Awareness of social norms gives you a sense of will – The Observer


Last Thursday, Alan Grigsby’s Introductory Sociology class gave a sociological demonstration titled “The Activity of Doing Nothing”. In this activity, students, including myself, were asked to demonstrate social deviance in the cafeteria at Tinkham Veale University Center during peak lunch hours.

In waves of twenty students every half hour, onlookers at the university center felt a certain unease. Students stood completely still in the middle of the aisle, remained motionless between tables, or leaned against motionless walls. Members of the surrounding community stared at us in confusion, bewilderment, and, believe it or not, frightened. Who knew that doing nothing could cause such a ruckus?

The purpose of this activity was to demonstrate the concept of social norms, or unspoken rules about what is appropriate in social or public situations. The standard highlighted in this situation governs the way people act when they are in public. Even if we don’t do anything, we wiggle, fix our hair or play on our phones. People are so unaccustomed to seeing other people doing nothing in a public place that they don’t know how to react. They do not understand. And when we don’t understand something, we are afraid of it. We consider him suspicious.

When asked repeatedly by random students and faculty, “What are you doing?” The protesters were not allowed to say anything other than the designated response. Specified by the instructor, we were only allowed to respond with “I’m not doing anything”. Unable to fully understand what the group of protesters were doing, onlookers began to wonder. “Are you OK?” “Are you protesting? ” “I’m not doing anything.”

The reluctance to believe that we, the protesters, had no ulterior motive to remain completely still for about ten minutes coincided with the belief that social norms guide our behavior. Social norms require that in order to appear “normal” or “good-natured”, we must not be totally united.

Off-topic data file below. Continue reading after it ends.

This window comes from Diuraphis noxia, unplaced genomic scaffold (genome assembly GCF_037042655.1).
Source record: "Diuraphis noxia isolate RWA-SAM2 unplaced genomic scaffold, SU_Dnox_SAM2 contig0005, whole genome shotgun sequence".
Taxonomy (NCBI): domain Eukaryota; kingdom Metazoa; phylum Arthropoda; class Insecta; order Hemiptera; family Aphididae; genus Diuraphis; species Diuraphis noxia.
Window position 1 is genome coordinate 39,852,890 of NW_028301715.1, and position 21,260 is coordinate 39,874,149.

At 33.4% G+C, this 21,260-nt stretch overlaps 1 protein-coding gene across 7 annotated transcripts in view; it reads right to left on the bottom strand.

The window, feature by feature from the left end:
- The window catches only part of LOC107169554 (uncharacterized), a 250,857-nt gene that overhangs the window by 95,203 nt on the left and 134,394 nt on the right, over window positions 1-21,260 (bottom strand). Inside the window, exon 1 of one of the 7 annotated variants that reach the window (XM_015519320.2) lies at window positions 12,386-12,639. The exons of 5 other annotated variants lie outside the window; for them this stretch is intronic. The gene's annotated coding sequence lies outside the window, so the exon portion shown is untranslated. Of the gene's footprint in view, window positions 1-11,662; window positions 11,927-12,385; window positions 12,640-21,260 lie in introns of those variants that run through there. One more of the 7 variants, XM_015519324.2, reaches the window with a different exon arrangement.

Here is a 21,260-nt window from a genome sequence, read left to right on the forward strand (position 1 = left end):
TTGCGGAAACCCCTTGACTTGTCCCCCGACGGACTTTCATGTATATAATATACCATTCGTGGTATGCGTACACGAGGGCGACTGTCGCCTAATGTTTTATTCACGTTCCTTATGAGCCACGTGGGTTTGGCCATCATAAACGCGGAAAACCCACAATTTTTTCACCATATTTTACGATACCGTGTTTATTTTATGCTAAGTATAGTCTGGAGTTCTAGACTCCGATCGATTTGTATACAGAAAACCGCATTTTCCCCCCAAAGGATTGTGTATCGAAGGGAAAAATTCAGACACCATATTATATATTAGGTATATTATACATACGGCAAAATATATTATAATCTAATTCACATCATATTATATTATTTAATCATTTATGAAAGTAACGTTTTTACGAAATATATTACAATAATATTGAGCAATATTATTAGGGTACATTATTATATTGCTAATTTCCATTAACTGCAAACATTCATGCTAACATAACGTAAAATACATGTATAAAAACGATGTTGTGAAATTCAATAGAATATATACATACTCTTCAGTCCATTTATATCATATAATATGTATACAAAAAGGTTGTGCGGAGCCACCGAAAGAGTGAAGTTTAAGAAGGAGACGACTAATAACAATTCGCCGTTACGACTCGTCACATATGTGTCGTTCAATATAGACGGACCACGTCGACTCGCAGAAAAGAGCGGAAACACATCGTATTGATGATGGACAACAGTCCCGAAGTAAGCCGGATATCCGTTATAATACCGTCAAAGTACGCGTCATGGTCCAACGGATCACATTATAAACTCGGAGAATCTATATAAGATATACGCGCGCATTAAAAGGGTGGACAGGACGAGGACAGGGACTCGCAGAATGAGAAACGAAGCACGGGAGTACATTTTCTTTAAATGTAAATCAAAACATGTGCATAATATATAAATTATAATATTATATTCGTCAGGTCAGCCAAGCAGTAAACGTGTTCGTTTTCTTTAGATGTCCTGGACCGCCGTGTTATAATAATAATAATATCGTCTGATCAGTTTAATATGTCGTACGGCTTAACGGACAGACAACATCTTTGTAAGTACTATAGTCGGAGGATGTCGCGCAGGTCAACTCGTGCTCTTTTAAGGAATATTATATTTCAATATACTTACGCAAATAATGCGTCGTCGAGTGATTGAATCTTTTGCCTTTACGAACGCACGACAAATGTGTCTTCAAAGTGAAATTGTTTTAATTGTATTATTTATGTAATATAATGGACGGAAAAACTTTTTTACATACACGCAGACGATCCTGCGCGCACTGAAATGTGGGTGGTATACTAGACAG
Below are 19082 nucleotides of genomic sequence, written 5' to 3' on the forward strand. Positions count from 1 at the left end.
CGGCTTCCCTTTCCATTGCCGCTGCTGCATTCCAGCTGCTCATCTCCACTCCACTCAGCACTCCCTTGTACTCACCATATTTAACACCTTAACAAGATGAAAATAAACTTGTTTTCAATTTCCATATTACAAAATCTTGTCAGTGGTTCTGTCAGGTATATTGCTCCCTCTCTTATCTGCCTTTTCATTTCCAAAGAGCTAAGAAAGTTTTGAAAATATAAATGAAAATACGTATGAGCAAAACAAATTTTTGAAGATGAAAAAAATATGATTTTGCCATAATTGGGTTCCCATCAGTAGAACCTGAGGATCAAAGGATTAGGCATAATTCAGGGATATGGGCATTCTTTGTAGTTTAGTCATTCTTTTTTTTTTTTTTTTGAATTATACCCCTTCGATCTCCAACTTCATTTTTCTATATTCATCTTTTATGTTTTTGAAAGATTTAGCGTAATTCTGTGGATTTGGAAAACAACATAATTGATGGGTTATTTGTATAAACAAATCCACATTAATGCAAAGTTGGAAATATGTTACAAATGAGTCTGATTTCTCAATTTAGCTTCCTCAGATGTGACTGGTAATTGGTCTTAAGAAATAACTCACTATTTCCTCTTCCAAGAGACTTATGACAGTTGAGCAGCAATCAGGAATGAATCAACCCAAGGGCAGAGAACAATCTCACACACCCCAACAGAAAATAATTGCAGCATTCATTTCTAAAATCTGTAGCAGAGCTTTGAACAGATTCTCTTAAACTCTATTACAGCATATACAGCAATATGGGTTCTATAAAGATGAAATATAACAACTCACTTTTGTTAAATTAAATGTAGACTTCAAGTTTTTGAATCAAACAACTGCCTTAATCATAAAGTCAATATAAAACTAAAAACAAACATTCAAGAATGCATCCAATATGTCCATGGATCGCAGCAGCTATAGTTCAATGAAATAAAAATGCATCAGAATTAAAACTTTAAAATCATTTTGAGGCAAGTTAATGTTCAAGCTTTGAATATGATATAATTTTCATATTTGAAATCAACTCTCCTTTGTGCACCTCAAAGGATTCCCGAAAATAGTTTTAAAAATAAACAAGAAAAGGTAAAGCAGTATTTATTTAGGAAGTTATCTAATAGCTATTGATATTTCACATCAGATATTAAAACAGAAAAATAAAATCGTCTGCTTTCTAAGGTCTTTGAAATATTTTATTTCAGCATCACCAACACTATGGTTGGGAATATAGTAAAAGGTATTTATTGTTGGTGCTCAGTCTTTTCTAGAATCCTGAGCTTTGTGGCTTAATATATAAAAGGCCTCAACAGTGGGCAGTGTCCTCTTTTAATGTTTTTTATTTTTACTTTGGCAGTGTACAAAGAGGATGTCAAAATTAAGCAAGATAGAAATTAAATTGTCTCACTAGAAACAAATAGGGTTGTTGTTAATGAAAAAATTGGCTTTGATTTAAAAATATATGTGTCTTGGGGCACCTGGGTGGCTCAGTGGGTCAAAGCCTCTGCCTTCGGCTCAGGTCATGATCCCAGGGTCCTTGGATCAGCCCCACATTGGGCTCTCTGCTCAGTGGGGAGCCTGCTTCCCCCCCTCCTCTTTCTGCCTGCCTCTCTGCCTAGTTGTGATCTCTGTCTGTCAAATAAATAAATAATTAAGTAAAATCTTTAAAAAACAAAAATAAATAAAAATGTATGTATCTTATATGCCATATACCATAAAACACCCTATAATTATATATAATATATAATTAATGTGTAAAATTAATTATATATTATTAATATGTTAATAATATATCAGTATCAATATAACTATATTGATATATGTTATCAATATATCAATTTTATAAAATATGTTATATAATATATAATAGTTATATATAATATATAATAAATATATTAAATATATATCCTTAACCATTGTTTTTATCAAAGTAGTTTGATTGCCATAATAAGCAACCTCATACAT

The other part of the demonstration was to see how we, the participants, feel about doing nothing. Try to stay completely still in a public place for ten minutes. You will find, like me, that this is a very difficult thing to do. I constantly struggled with the urge to touch my hair, play with my wristband, or talk to other protesters. I felt the same uneasiness in doing nothing as the spectators, and I was in the process. The experience made me realize how much the social norm affects me and my manners. I now notice that I cannot stand still if my life depended on it.

Social norms are part of the social structure, and knowing these norms helps us understand why we act the way we do. This gives us the opportunity to challenge them. If I am performing in a certain way and I know why, I know I have a sense of will regarding my actions. Will I choose to wear clothes today? I now have the power to know that yes, I will wear clothes, but I will wear them because of how I feel and not because I blindly succumb to societal morality.

With this, I challenge you to challenge a social norm and see how it affects you. Does it make you uncomfortable staying still for ten minutes? Do you feel judged when standing in front of the elevator? Become aware of the social norms that govern your actions. Challenge them. See how he feels. It might empower you. It might give you a feeling of willpower. After all, what are the rules if they are never questioned?

Courtney is a first year psychology student. And maybe sociology. And maybe cognitive science. One of her talents is not being able to decide what she wants to do with a living.

About Marjorie C. Hudson

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